Just in for a few days

You step off that plane and want everything to be like home. It’s supposed to be like some baptism or something. But is isn’t.

People have moved on. Lives are different. You’ve stayed the same–the civilian you, not the warrior made to go off for months and months.

People marry, people divorce. Scenes shift. There’s still the hugs and the enthusiasm, but there’s a distance in every conversation. There’s a year gone–a year of fun and frustration, laughs and cries–stuff you’ll never see.

I guess that’s why they spend so much time preparing you to visit home. “Go back to your friends,” they say, “but remember that they’ve continued to change.” They tell you not to put expectations on any visits. They say to try not to be disappointed.

I know a group of 20-somethings is hardly as dramatic as, say, a single mother who has just missed out on 1/3 of her child’s life during an Iraq year, but I don’t have much “home” apart from my family and friends, so it’s a tricky thing for me to feel so out of place with people I used to vibe with so well.

It’s a bummer to hear about all these plans and projects going on, knowing you can’t be in the loop–that you’re just a tourist, stopping by for a few days of polite toleration, before life here recommences. I suppose it was a little presumptuous to think I was a part of things here, even if in spirit.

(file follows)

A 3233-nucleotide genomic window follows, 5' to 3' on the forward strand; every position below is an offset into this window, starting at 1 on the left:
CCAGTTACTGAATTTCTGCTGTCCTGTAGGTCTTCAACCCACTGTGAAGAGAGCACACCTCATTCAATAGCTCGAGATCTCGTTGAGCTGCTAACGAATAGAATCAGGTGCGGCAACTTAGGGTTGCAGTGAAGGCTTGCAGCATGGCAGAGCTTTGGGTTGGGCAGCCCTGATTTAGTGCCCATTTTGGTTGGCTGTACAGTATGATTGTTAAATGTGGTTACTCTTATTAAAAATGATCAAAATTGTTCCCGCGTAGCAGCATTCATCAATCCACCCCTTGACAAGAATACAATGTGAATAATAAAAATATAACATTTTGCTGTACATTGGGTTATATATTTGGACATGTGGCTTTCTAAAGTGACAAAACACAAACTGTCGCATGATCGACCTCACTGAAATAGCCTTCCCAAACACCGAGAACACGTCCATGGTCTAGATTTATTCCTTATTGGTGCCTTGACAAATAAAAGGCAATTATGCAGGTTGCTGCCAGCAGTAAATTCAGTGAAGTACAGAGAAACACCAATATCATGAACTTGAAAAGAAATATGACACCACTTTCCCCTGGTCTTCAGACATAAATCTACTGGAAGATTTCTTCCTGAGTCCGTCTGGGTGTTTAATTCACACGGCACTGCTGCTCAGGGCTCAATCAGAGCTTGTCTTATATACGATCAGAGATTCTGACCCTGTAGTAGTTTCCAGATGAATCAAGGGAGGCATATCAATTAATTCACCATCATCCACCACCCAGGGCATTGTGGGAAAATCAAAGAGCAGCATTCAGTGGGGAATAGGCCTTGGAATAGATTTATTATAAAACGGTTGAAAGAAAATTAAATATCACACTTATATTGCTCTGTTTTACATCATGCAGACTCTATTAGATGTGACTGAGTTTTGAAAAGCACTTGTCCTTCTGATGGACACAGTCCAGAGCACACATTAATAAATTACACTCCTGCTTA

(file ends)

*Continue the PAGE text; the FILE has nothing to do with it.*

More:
Soon it will be back to the Army and the soul-crushing weight of routine and bureaucracy.

###

About salemonz

Born in San Diego, Calif. Raised as a Navy Brat, I jumped ship and crossed over to the Army. Served as an enlisted journalist for a bunch of years, then helped the DoD figure out what the hell to do with social media. After the Army, now I drift down the river of life, trying not to be a jerk.

4 responses to “Just in for a few days”

  1. hynes says :

    Understandable man. I think in some way, no matter if you head off to war or on some personal venture, you experience the same thing. Life is changing. A double-edged truth that befriends and betrays us everyday.

    If you’re heading out to the EC let me know.

  2. Felyne says :

    If you were an airforce brat like me, then you’re probably used to being completely uprooted and relocated every three years?

    Personally, I’m moving to San Diego for work, indefinately. To me, its no big deal, everyone else around me seems to be freaking the f*k out. I know what you mean about the ‘tourist’ feeling, I’m about 5 weeks out now so can’t make any plans past 19 November. U2 are supposed to be playing here the weekend after I go, and I have a prized ticket. Gutted.

    I guess what I’m trying to say in my always very long winded way is, it doesnt matter what other people want for you, its what YOU want for YOU.

    In the meantime, come LIMBO with me, its a fun place to be. 😉

  3. BWJones says :

    Just remember that the world is not changing without you. You are changing along with the rest of humanity and experiencing life. The Army is not a limbo per se….. although it may *feel* like it. Take what you will from it, but please, please continue to document your experiences through photography and perhaps someday, sometime, publish the story.

  4. Felyne says :

    Just want to clarify, by ‘limbo’ I mean ‘an intermediate, transitional, or midway state or place’.

    I’m not in the Army, merely in the process of relocating myself, so I am in a state of transition myself.

    Sorry for any offense caused by the confusion.

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